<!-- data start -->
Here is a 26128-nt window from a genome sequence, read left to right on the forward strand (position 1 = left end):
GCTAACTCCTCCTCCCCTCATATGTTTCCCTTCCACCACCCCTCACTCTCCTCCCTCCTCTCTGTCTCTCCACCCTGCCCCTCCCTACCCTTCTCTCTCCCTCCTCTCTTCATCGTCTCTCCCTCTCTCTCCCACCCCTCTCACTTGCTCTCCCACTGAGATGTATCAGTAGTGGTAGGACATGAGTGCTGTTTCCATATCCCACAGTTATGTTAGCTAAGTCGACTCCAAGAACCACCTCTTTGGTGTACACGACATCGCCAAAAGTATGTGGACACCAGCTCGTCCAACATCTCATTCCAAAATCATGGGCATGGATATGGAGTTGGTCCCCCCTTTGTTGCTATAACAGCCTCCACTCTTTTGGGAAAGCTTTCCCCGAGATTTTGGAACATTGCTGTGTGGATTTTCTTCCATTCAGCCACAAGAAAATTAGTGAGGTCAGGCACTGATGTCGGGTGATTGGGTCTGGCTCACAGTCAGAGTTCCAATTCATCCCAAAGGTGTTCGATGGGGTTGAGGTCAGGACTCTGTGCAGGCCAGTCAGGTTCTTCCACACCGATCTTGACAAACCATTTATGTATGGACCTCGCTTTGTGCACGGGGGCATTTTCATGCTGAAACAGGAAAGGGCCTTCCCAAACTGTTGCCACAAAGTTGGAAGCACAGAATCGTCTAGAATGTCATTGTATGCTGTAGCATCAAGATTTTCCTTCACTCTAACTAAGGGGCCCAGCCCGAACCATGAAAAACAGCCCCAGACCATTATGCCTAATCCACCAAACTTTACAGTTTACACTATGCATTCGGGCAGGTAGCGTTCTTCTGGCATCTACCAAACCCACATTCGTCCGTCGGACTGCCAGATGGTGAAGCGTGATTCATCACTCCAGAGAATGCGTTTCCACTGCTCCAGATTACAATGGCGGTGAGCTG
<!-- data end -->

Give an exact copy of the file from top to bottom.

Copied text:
Here is a 26128-nt window from a genome sequence, read left to right on the forward strand (position 1 = left end):
GCTAACTCCTCCTCCCCTCATATGTTTCCCTTCCACCACCCCTCACTCTCCTCCCTCCTCTCTGTCTCTCCACCCTGCCCCTCCCTACCCTTCTCTCTCCCTCCTCTCTTCATCGTCTCTCCCTCTCTCTCCCACCCCTCTCACTTGCTCTCCCACTGAGATGTATCAGTAGTGGTAGGACATGAGTGCTGTTTCCATATCCCACAGTTATGTTAGCTAAGTCGACTCCAAGAACCACCTCTTTGGTGTACACGACATCGCCAAAAGTATGTGGACACCAGCTCGTCCAACATCTCATTCCAAAATCATGGGCATGGATATGGAGTTGGTCCCCCCTTTGTTGCTATAACAGCCTCCACTCTTTTGGGAAAGCTTTCCCCGAGATTTTGGAACATTGCTGTGTGGATTTTCTTCCATTCAGCCACAAGAAAATTAGTGAGGTCAGGCACTGATGTCGGGTGATTGGGTCTGGCTCACAGTCAGAGTTCCAATTCATCCCAAAGGTGTTCGATGGGGTTGAGGTCAGGACTCTGTGCAGGCCAGTCAGGTTCTTCCACACCGATCTTGACAAACCATTTATGTATGGACCTCGCTTTGTGCACGGGGGCATTTTCATGCTGAAACAGGAAAGGGCCTTCCCAAACTGTTGCCACAAAGTTGGAAGCACAGAATCGTCTAGAATGTCATTGTATGCTGTAGCATCAAGATTTTCCTTCACTCTAACTAAGGGGCCCAGCCCGAACCATGAAAAACAGCCCCAGACCATTATGCCTAATCCACCAAACTTTACAGTTTACACTATGCATTCGGGCAGGTAGCGTTCTTCTGGCATCTACCAAACCCACATTCGTCCGTCGGACTGCCAGATGGTGAAGCGTGATTCATCACTCCAGAGAATGCGTTTCCACTGCTCCAGATTACAATGGCGGTGAGCTG